corn

1
[ kawrn ]
/ kɔrn /

noun

verb (used with object)


Nearby words

  1. cormack,
  2. cormack, allan macleod,
  3. cormel,
  4. cormophyte,
  5. cormorant,
  6. corn beef,
  7. corn belt,
  8. corn borer,
  9. corn bread,
  10. corn broom

Origin of corn

1
before 900; Middle English, Old English; cognate with Dutch koren, Old Norse korn, German Korn, Gothic kaúrn; akin to Latin grānum grain, Russian zernó

corn

2
[ kawrn ]
/ kɔrn /

noun Pathology.

a horny induration or callosity of the epidermis, usually with a central core, formed especially on the toes or feet and caused by undue pressure or friction.

Origin of corn

2
1375–1425; late Middle English corne < Anglo-French, Middle French < Latin cornū horn, hence a horny hardening of the cuticle. See cornu

-corn

a combining form meaning “having a horn,” of the kind specified by the initial element: longicorn.

Origin of -corn

representing Latin -cornis horned

Corn.

Dictionary.com Unabridged Based on the Random House Unabridged Dictionary, © Random House, Inc. 2019

Examples from the Web for corn


British Dictionary definitions for corn

corn

1
/ (kɔːn) /

noun

verb (tr)

Word Origin for corn

Old English corn; related to Old Norse, Old High German corn, Gothic kaúrn, Latin grānum, Sanskrit jīrná fragile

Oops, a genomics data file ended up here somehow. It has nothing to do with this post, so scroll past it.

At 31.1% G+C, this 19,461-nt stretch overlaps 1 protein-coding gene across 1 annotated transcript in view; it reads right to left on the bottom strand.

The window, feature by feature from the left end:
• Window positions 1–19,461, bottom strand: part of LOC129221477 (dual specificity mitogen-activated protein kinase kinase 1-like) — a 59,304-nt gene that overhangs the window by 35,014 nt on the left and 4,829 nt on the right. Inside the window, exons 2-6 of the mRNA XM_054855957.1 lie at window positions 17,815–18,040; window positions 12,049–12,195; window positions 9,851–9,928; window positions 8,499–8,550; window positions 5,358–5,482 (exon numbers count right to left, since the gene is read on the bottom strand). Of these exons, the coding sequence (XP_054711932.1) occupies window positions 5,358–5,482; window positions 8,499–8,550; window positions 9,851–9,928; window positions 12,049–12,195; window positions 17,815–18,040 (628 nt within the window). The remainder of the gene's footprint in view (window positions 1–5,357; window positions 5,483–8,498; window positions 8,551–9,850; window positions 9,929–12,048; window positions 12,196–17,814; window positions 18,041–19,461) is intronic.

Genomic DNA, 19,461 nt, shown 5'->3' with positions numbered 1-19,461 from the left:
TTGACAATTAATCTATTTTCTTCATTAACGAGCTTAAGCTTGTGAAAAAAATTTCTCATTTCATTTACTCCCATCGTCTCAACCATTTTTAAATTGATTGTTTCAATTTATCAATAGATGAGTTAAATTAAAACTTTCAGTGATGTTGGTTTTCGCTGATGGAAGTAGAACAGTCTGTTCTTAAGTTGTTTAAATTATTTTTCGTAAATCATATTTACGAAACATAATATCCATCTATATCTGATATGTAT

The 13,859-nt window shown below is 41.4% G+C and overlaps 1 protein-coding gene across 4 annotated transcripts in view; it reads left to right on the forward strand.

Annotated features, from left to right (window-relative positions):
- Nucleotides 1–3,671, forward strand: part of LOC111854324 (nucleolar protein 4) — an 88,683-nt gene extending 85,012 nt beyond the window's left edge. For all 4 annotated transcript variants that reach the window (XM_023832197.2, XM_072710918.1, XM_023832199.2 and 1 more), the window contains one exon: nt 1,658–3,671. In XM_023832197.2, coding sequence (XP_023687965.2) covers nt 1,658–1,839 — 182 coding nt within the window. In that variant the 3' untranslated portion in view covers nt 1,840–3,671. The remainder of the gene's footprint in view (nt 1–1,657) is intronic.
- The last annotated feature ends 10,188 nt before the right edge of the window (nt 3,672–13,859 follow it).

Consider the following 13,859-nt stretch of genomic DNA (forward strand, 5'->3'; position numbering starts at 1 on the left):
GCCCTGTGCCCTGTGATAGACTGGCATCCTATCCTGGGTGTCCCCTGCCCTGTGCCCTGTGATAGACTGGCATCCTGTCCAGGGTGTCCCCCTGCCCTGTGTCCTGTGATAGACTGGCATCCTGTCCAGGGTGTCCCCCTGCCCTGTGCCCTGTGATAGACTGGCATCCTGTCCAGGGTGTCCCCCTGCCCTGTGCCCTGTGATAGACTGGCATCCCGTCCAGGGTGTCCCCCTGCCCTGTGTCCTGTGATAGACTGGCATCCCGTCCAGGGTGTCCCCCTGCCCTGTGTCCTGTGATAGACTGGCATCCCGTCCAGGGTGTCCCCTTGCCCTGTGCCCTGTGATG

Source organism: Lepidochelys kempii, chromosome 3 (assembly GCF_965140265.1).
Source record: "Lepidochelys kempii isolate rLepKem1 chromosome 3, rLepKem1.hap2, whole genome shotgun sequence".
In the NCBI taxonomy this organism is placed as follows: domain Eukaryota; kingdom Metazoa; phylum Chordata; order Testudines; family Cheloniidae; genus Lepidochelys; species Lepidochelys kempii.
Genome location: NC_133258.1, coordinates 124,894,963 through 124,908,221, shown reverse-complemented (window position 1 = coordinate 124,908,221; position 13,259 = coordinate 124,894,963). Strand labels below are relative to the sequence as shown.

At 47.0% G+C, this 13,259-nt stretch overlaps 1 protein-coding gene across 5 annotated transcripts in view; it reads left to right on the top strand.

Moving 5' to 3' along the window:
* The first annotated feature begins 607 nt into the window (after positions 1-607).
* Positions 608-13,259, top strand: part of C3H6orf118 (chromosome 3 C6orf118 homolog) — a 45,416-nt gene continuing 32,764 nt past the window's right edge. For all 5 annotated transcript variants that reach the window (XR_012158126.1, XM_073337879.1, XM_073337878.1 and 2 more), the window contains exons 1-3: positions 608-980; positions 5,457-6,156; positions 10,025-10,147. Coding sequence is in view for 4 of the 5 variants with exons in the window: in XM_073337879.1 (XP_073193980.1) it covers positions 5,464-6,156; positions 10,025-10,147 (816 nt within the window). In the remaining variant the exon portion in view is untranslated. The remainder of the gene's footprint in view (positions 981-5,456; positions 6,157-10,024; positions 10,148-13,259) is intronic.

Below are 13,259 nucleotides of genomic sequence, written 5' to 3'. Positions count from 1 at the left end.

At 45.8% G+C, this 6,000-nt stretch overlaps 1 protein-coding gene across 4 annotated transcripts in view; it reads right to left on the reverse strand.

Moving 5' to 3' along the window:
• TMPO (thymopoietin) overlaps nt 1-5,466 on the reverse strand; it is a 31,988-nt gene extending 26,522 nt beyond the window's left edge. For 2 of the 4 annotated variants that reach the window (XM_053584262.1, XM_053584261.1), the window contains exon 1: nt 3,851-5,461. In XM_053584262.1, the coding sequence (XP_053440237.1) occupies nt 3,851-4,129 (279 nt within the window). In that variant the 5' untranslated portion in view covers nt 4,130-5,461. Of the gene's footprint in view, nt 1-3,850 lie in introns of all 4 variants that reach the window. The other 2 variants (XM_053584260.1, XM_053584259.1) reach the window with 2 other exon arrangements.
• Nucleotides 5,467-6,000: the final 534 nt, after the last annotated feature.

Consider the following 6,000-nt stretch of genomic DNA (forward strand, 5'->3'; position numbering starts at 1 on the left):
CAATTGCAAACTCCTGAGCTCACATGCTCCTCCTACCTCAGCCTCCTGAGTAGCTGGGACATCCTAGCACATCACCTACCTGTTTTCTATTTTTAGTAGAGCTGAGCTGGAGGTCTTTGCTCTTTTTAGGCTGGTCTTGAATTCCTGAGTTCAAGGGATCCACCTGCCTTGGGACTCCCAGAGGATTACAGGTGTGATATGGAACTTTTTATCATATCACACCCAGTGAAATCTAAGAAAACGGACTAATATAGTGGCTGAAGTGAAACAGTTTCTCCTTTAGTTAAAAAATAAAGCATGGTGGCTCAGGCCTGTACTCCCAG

noun

a hardening or thickening of the skin around a central point in the foot, caused by pressure or friction
tread on someone's corns British informal to offend or hurt someone by touching on a sensitive subject or encroaching on his privileges

Word Origin for corn

C15: from Old French corne horn, from Latin cornū

Collins English Dictionary - Complete & Unabridged 2012 Digital Edition © William Collins Sons & Co. Ltd. 1979, 1986 © HarperCollins Publishers 1998, 2000, 2003, 2005, 2006, 2007, 2009, 2012

Word Origin and History for corn
Online Etymology Dictionary, © 2010 Douglas Harper

Medicine definitions for corn

corn

[ kôrn ]

n.

A small conical callosity caused by pressure over a bony prominence, usually on a toe.clavus heloma

The American Heritage® Stedman's Medical Dictionary Copyright © 2002, 2001, 1995 by Houghton Mifflin Company. Published by Houghton Mifflin Company.